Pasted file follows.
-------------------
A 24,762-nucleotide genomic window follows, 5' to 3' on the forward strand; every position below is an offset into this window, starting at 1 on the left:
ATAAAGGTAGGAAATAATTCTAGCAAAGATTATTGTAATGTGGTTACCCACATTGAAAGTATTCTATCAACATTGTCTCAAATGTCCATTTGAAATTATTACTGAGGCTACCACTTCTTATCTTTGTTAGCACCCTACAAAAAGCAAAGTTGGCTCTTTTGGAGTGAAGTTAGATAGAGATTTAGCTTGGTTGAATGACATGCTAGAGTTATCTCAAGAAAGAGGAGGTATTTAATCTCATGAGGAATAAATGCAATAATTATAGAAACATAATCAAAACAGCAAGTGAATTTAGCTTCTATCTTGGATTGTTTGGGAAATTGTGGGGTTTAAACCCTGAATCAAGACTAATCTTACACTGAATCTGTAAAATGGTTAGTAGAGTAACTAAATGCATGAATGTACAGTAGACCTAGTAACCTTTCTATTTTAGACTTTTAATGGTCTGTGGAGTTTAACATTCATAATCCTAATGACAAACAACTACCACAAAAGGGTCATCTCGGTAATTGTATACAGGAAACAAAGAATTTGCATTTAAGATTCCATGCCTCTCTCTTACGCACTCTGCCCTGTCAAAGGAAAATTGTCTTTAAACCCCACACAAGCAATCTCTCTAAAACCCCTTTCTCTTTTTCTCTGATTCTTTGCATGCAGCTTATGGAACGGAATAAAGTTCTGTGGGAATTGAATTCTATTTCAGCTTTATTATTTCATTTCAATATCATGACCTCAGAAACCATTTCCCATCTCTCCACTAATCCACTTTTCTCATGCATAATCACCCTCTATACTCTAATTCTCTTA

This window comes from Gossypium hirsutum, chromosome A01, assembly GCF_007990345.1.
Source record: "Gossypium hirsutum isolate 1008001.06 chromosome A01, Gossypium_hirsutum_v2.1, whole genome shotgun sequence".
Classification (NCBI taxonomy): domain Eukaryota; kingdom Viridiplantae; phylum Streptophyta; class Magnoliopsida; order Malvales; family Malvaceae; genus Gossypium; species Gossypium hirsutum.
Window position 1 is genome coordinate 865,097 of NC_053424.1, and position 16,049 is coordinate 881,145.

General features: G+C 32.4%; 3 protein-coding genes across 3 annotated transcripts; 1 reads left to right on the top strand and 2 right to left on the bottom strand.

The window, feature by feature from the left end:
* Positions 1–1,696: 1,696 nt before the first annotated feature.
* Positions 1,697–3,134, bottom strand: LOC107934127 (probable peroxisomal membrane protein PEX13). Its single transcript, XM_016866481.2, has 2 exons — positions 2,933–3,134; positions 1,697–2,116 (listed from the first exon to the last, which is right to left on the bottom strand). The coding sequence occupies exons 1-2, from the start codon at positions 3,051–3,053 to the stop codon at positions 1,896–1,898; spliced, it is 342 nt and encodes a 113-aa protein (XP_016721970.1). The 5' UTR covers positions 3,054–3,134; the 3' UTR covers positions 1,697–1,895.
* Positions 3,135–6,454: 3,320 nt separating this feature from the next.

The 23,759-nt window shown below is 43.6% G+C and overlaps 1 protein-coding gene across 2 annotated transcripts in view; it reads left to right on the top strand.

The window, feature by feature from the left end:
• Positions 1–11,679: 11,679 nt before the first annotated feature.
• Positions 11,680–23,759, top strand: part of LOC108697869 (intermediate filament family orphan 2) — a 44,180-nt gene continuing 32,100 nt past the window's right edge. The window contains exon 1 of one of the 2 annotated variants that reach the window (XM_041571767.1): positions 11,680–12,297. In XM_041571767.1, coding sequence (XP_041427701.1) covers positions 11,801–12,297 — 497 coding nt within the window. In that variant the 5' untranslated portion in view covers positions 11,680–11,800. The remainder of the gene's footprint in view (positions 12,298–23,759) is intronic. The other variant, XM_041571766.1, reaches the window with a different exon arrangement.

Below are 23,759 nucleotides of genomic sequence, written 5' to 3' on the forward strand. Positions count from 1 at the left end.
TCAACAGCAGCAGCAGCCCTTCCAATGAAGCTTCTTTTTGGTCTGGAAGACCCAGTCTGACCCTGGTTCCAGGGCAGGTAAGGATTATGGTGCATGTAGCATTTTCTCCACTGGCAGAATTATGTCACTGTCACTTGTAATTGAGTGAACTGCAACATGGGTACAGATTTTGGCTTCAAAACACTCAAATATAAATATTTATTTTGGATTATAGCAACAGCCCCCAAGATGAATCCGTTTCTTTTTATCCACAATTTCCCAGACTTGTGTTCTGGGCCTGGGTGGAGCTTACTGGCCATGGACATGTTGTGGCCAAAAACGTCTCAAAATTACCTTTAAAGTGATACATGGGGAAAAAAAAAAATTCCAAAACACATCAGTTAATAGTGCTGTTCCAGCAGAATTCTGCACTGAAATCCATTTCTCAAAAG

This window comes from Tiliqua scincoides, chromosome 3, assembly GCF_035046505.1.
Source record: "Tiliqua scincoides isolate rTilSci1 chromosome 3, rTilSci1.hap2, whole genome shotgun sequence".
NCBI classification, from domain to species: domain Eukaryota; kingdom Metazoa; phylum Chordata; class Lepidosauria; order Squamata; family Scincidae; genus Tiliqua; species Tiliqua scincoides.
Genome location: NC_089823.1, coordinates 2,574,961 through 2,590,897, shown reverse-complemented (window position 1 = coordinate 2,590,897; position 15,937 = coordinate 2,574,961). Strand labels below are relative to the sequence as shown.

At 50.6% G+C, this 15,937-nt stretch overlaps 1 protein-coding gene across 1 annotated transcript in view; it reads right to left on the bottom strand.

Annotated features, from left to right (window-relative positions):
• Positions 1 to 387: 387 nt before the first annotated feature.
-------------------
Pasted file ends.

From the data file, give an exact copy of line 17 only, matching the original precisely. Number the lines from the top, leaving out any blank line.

TCAACAGCAGCAGCAGCCCTTCCAATGAAGCTTCTTTTTGGTCTGGAAGACCCAGTCTGACCCTGGTTCCAGGGCAGGTAAGGATTATGGTGCATGTAGCATTTTCTCCACTGGCAGAATTATGTCACTGTCACTTGTAATTGAGTGAACTGCAACATGGGTACAGATTTTGGCTTCAAAACACTCAAATATAAATATTTATTTTGGATTATAGCAACAGCCCCCAAGATGAATCCGTTTCTTTTTATCCACAATTTCCCAGACTTGTGTTCTGGGCCTGGGTGGAGCTTACTGGCCATGGACATGTTGTGGCCAAAAACGTCTCAAAATTACCTTTAAAGTGATACATGGGGAAAAAAAAAAATTCCAAAACACATCAGTTAATAGTGCTGTTCCAGCAGAATTCTGCACTGAAATCCATTTCTCAAAAG